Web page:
Having a rather dull Saturday night, I decided then was a better time than any to hear some tunes and chat with friends. Following the crowd of people and the flow of the music, we soon found ourselves approaching Miller’s restaurant/ bar. The place was packed, just as expected for a Saturday night, forcing us to take a seat at a table right outside the door where we were still in plain sight of the band and audience members closest to the front. The band, known as The Fustics, played an assortment of songs within a genre they call Americana, named for its combination of traditional American music (jazz, folk, country, rock, blues, and funk).
Before exiting, I was able to skim the area and locate the general characteristics of audience members inside as they enjoyed the tunes. Overall, the people on the inside seated at tables and at the bar were mostly middle aged and white, with a pretty good proportion of men and women. There were however, a few ethnic minorities sprinkled across the restaurant. Taking our seats outside, I was able to also scope out other people seated within range of the restaurant and able to hear the music. I noticed that the younger customers tended to congregate outside and while some were attentive to the music, others cared less about it. Some were engaged in deep conversation, while others just mellowed out (looked buzzed) and enjoyed their cocktails in the night air. There were also those in clear view through the restaurant front window who appeared to be having the “time of their lives”, as they danced with a drink in one hand and the other in the air along with releasing loud screams and hollers as each song came to an end.
The band’s response to the audience was a bit different. This may have been due to the limited amount of space provided by the small staging area, but the lead guitarist/ vocalist was the only one who made any type of connections with the audience. As the band played, each musician appeared to be in “their own worlds”. No time was spent with them acknowledging each other, other than during intermission when my friends and I were able to meet the band and were given hilarious, informal introductions of each by the drummer Ron with two N’s (he insisted that I note his name had two N’s in it). There were 4 band members: Ronn on the drums, Brad on vocals and acoustic guitar, Calloway on guitar, and Paul aka. “The Professor” on the bass (named from position as director of theatre at UNC). Not a local band, originally from Wilmington, NC., they have spent the past 4 years filtering different instrumentalist in and out, playing with 4 other guitarist and bassist, yet ending up with their current arrangement. Despite the lack of diversity in the audience, the group had a nice twist. Their Peruvian guitarist Calloway and the authentically Italian Professor Paul, with his fluid accent, as well as American vocalist/guitarist and drummer Brad and Ronn with their free spirited personalities, added a little flavor to band’s makeup.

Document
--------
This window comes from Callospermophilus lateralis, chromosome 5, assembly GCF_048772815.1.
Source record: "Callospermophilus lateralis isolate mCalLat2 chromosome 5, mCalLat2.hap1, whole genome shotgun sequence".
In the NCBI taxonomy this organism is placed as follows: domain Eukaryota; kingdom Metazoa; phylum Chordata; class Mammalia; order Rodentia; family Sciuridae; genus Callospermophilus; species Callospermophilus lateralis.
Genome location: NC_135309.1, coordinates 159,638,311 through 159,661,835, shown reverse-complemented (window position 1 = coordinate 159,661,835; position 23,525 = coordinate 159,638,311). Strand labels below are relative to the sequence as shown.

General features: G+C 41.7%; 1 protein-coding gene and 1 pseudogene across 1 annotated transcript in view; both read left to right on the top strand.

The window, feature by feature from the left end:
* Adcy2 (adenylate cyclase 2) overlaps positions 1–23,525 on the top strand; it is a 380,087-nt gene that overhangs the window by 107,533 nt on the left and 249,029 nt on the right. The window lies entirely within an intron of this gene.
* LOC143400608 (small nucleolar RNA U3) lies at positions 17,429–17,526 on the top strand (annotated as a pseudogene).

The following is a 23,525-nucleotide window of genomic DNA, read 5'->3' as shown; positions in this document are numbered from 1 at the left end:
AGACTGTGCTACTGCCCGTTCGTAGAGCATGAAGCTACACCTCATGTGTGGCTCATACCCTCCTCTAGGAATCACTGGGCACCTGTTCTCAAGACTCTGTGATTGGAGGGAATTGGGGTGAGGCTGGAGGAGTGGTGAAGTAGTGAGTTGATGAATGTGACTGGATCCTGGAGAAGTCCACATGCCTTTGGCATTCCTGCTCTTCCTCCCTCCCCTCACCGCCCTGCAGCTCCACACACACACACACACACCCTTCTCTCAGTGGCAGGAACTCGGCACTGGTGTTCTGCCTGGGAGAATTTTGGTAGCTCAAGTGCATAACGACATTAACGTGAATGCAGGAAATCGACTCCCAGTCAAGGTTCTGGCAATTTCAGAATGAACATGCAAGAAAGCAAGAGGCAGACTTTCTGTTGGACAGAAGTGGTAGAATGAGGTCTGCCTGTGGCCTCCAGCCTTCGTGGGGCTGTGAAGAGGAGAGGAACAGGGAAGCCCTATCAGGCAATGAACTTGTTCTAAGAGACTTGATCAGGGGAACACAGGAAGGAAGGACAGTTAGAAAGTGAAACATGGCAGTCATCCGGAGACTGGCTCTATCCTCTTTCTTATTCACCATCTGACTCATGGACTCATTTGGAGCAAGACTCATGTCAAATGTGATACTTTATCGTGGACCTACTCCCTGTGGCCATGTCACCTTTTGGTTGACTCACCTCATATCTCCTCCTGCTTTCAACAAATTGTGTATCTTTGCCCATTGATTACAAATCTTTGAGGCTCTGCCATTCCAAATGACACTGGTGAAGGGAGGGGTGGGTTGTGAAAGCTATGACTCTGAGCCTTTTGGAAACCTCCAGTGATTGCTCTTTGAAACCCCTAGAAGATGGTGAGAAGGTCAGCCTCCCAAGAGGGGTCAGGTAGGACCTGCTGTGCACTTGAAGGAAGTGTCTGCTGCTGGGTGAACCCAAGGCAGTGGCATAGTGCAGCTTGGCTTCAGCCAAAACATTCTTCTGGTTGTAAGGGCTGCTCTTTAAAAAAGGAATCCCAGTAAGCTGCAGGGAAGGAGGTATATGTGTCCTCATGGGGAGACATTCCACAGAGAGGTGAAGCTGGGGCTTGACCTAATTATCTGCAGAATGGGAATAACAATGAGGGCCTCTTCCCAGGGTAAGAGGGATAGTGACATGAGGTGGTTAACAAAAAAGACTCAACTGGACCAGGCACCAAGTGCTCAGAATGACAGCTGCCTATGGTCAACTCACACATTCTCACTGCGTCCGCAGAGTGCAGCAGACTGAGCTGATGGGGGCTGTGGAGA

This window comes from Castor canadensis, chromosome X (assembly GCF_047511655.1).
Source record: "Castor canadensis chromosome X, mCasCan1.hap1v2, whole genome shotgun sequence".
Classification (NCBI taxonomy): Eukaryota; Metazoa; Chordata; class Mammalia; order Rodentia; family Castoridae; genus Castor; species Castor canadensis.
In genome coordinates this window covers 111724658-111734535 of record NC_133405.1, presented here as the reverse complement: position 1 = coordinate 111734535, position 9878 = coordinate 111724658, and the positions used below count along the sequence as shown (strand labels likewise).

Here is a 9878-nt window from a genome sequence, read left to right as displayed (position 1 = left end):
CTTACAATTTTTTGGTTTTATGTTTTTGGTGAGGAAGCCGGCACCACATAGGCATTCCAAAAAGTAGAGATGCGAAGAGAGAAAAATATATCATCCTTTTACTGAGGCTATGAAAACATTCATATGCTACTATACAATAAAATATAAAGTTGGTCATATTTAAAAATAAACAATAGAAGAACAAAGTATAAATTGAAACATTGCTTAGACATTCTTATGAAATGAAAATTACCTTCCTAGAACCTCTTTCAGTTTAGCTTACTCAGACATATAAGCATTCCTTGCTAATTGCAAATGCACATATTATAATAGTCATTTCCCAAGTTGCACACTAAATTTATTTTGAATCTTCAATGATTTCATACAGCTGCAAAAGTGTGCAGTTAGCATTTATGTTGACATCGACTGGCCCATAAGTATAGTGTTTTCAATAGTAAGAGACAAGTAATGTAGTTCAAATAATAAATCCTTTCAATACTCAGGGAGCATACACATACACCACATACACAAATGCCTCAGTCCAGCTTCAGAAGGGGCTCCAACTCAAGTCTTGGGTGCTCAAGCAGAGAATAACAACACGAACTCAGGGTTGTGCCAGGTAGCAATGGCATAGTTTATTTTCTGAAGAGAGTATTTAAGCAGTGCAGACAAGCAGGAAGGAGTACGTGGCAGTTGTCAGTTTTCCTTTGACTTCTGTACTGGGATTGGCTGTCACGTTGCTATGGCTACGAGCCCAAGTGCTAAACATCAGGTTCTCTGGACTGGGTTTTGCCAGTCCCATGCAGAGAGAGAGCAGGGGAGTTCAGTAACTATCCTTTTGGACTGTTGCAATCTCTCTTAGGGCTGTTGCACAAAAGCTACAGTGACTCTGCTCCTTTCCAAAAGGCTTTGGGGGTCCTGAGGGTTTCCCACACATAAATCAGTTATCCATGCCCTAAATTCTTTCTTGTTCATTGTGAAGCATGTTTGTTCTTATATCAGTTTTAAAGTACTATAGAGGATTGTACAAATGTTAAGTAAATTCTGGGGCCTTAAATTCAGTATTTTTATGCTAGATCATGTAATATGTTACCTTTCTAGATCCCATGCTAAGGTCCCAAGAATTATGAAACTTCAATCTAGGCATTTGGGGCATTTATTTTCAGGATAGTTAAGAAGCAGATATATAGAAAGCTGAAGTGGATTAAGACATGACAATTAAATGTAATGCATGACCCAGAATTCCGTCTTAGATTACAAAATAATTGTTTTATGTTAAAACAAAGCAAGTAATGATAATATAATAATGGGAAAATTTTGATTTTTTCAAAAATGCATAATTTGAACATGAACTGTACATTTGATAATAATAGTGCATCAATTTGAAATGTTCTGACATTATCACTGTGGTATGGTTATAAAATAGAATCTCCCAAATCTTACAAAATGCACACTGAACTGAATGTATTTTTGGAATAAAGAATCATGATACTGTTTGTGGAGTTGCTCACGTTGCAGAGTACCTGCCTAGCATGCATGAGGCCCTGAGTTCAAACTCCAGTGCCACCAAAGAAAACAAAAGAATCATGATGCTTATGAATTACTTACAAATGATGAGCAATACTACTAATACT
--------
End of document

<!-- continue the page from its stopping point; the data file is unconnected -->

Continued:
Still able to recall the sounds freely flowing from the band, I recall the howl of the guitars, the crashes of the drums and the accented melodies of the vocalist, as they bumped out a funk/jazz mix. Breaking it down on the bass, The Professor closed his eyes (sometimes he turned his back to the others and played facing the store front) and caressed his instrument, playing a bass line in sync with Ronn on the drums. As Ronn held down the tempo, stomping his bass drum, tapping his snare, and wailing away on his cymbals, Calloway swung his hair and danced with his guitar. Finally, Lead guitar/vocalist Brad occasionally let go of his guitar to do a few gestures as the women danced there in front of him. Over the two hours I spent there, we were able to hear the best of their jazz/funk/rock mixes, meet the band and enjoy a nice cocktail
In closing, I would like to say that I consciously witnessed a few of the associations between gender and music that we often discuss in class. Having an all male band that plays music from a variety of genres, coincidently creating their own genre, Americana, only solidifies the observation of men dominating the music/entertainment industry. They were able to come to Charlottesville and be widely accepted by the townspeople, as the majority of them jammed to their tunes. Furthermore, women appeared to gravitate toward them more then the men as their confirmation that they were playing exceptionally well, as they (the women) danced and hollered to them craving their sounds and attention and the men observed from their seats. This was a very realistic rendition of what happens in musical performances where male artist/ musicians have dancers and actors dressy in rags and fabric pieces prancing about or straggling themselves all over them as though the men are walls and they are picture frames . I also was able to draw this conclusion from the fact that Ronn approached OUR table (we did not start conversation with him) and asked us how we were enjoying the music and commented on our physical appearances (politely), while I did not see any of them approach any men. So, I think this serves as evidence of and supports beliefs that ideals of male domination and female subordination/ objectification is still alive and well in music.